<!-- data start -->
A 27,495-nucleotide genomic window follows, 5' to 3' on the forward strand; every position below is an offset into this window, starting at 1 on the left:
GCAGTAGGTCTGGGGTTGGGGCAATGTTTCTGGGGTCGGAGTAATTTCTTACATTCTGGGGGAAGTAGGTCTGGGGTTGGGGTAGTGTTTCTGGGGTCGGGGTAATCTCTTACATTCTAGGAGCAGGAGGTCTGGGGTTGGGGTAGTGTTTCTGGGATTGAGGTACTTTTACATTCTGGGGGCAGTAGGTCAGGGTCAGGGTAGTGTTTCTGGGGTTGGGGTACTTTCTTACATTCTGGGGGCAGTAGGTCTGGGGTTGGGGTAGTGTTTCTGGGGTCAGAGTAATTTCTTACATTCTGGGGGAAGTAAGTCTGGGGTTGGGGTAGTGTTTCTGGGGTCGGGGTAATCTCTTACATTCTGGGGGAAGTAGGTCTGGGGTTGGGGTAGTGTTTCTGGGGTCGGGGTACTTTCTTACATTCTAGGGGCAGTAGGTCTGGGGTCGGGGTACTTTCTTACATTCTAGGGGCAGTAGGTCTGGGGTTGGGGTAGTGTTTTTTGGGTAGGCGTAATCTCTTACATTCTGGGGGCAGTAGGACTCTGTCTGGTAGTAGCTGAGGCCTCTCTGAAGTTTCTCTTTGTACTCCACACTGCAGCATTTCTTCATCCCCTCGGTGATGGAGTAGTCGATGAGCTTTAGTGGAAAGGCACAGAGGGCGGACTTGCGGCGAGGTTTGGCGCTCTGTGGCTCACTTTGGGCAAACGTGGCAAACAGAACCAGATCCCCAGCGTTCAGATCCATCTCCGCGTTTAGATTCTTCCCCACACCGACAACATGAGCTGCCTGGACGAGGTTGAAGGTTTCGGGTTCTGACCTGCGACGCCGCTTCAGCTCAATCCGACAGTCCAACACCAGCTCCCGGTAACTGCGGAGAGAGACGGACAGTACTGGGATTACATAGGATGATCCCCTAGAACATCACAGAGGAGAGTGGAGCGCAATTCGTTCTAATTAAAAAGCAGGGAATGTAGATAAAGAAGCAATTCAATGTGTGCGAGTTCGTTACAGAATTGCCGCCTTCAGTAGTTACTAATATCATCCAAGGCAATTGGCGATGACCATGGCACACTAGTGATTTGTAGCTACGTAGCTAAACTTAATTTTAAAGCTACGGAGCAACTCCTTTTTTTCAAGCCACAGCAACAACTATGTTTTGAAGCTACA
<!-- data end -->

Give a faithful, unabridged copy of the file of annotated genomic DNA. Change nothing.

A 27,495-nucleotide genomic window follows, 5' to 3' on the forward strand; every position below is an offset into this window, starting at 1 on the left:
GCAGTAGGTCTGGGGTTGGGGCAATGTTTCTGGGGTCGGAGTAATTTCTTACATTCTGGGGGAAGTAGGTCTGGGGTTGGGGTAGTGTTTCTGGGGTCGGGGTAATCTCTTACATTCTAGGAGCAGGAGGTCTGGGGTTGGGGTAGTGTTTCTGGGATTGAGGTACTTTTACATTCTGGGGGCAGTAGGTCAGGGTCAGGGTAGTGTTTCTGGGGTTGGGGTACTTTCTTACATTCTGGGGGCAGTAGGTCTGGGGTTGGGGTAGTGTTTCTGGGGTCAGAGTAATTTCTTACATTCTGGGGGAAGTAAGTCTGGGGTTGGGGTAGTGTTTCTGGGGTCGGGGTAATCTCTTACATTCTGGGGGAAGTAGGTCTGGGGTTGGGGTAGTGTTTCTGGGGTCGGGGTACTTTCTTACATTCTAGGGGCAGTAGGTCTGGGGTCGGGGTACTTTCTTACATTCTAGGGGCAGTAGGTCTGGGGTTGGGGTAGTGTTTTTTGGGTAGGCGTAATCTCTTACATTCTGGGGGCAGTAGGACTCTGTCTGGTAGTAGCTGAGGCCTCTCTGAAGTTTCTCTTTGTACTCCACACTGCAGCATTTCTTCATCCCCTCGGTGATGGAGTAGTCGATGAGCTTTAGTGGAAAGGCACAGAGGGCGGACTTGCGGCGAGGTTTGGCGCTCTGTGGCTCACTTTGGGCAAACGTGGCAAACAGAACCAGATCCCCAGCGTTCAGATCCATCTCCGCGTTTAGATTCTTCCCCACACCGACAACATGAGCTGCCTGGACGAGGTTGAAGGTTTCGGGTTCTGACCTGCGACGCCGCTTCAGCTCAATCCGACAGTCCAACACCAGCTCCCGGTAACTGCGGAGAGAGACGGACAGTACTGGGATTACATAGGATGATCCCCTAGAACATCACAGAGGAGAGTGGAGCGCAATTCGTTCTAATTAAAAAGCAGGGAATGTAGATAAAGAAGCAATTCAATGTGTGCGAGTTCGTTACAGAATTGCCGCCTTCAGTAGTTACTAATATCATCCAAGGCAATTGGCGATGACCATGGCACACTAGTGATTTGTAGCTACGTAGCTAAACTTAATTTTAAAGCTACGGAGCAACTCCTTTTTTTCAAGCCACAGCAACAACTATGTTTTGAAGCTACA